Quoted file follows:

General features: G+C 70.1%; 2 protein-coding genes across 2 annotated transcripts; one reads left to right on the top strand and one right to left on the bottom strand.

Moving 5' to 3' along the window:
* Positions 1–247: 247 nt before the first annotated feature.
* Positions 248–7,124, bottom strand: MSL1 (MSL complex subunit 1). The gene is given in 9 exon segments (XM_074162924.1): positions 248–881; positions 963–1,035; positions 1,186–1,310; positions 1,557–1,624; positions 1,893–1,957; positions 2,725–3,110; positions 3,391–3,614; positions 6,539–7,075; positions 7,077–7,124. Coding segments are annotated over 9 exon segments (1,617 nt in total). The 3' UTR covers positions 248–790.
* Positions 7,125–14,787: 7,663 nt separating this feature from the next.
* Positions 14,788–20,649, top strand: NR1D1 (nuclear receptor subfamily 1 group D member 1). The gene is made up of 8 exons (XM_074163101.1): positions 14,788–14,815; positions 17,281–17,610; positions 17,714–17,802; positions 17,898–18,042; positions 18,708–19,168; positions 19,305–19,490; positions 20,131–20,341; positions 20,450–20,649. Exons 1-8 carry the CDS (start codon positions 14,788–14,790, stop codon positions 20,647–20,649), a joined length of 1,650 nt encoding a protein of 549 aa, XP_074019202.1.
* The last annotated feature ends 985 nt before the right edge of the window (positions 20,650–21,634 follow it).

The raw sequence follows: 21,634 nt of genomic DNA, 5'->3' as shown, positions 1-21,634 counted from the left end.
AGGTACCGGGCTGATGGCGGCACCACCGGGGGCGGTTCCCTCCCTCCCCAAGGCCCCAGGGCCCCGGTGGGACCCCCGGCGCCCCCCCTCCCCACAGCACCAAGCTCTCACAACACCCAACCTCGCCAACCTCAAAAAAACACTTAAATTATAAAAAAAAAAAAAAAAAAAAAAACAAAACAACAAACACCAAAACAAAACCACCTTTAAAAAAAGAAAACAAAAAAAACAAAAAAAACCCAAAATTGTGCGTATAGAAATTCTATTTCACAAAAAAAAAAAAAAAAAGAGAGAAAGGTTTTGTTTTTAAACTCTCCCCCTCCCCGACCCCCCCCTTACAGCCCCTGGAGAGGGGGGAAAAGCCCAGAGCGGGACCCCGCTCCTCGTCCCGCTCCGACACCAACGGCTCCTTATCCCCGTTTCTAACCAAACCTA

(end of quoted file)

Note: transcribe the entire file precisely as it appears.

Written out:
General features: G+C 70.1%; 2 protein-coding genes across 2 annotated transcripts; one reads left to right on the top strand and one right to left on the bottom strand.

Moving 5' to 3' along the window:
* Positions 1–247: 247 nt before the first annotated feature.
* Positions 248–7,124, bottom strand: MSL1 (MSL complex subunit 1). The gene is given in 9 exon segments (XM_074162924.1): positions 248–881; positions 963–1,035; positions 1,186–1,310; positions 1,557–1,624; positions 1,893–1,957; positions 2,725–3,110; positions 3,391–3,614; positions 6,539–7,075; positions 7,077–7,124. Coding segments are annotated over 9 exon segments (1,617 nt in total). The 3' UTR covers positions 248–790.
* Positions 7,125–14,787: 7,663 nt separating this feature from the next.
* Positions 14,788–20,649, top strand: NR1D1 (nuclear receptor subfamily 1 group D member 1). The gene is made up of 8 exons (XM_074163101.1): positions 14,788–14,815; positions 17,281–17,610; positions 17,714–17,802; positions 17,898–18,042; positions 18,708–19,168; positions 19,305–19,490; positions 20,131–20,341; positions 20,450–20,649. Exons 1-8 carry the CDS (start codon positions 14,788–14,790, stop codon positions 20,647–20,649), a joined length of 1,650 nt encoding a protein of 549 aa, XP_074019202.1.
* The last annotated feature ends 985 nt before the right edge of the window (positions 20,650–21,634 follow it).

The raw sequence follows: 21,634 nt of genomic DNA, 5'->3' as shown, positions 1-21,634 counted from the left end.
AGGTACCGGGCTGATGGCGGCACCACCGGGGGCGGTTCCCTCCCTCCCCAAGGCCCCAGGGCCCCGGTGGGACCCCCGGCGCCCCCCCTCCCCACAGCACCAAGCTCTCACAACACCCAACCTCGCCAACCTCAAAAAAACACTTAAATTATAAAAAAAAAAAAAAAAAAAAAAACAAAACAACAAACACCAAAACAAAACCACCTTTAAAAAAAGAAAACAAAAAAAACAAAAAAAACCCAAAATTGTGCGTATAGAAATTCTATTTCACAAAAAAAAAAAAAAAAAGAGAGAAAGGTTTTGTTTTTAAACTCTCCCCCTCCCCGACCCCCCCCTTACAGCCCCTGGAGAGGGGGGAAAAGCCCAGAGCGGGACCCCGCTCCTCGTCCCGCTCCGACACCAACGGCTCCTTATCCCCGTTTCTAACCAAACCTA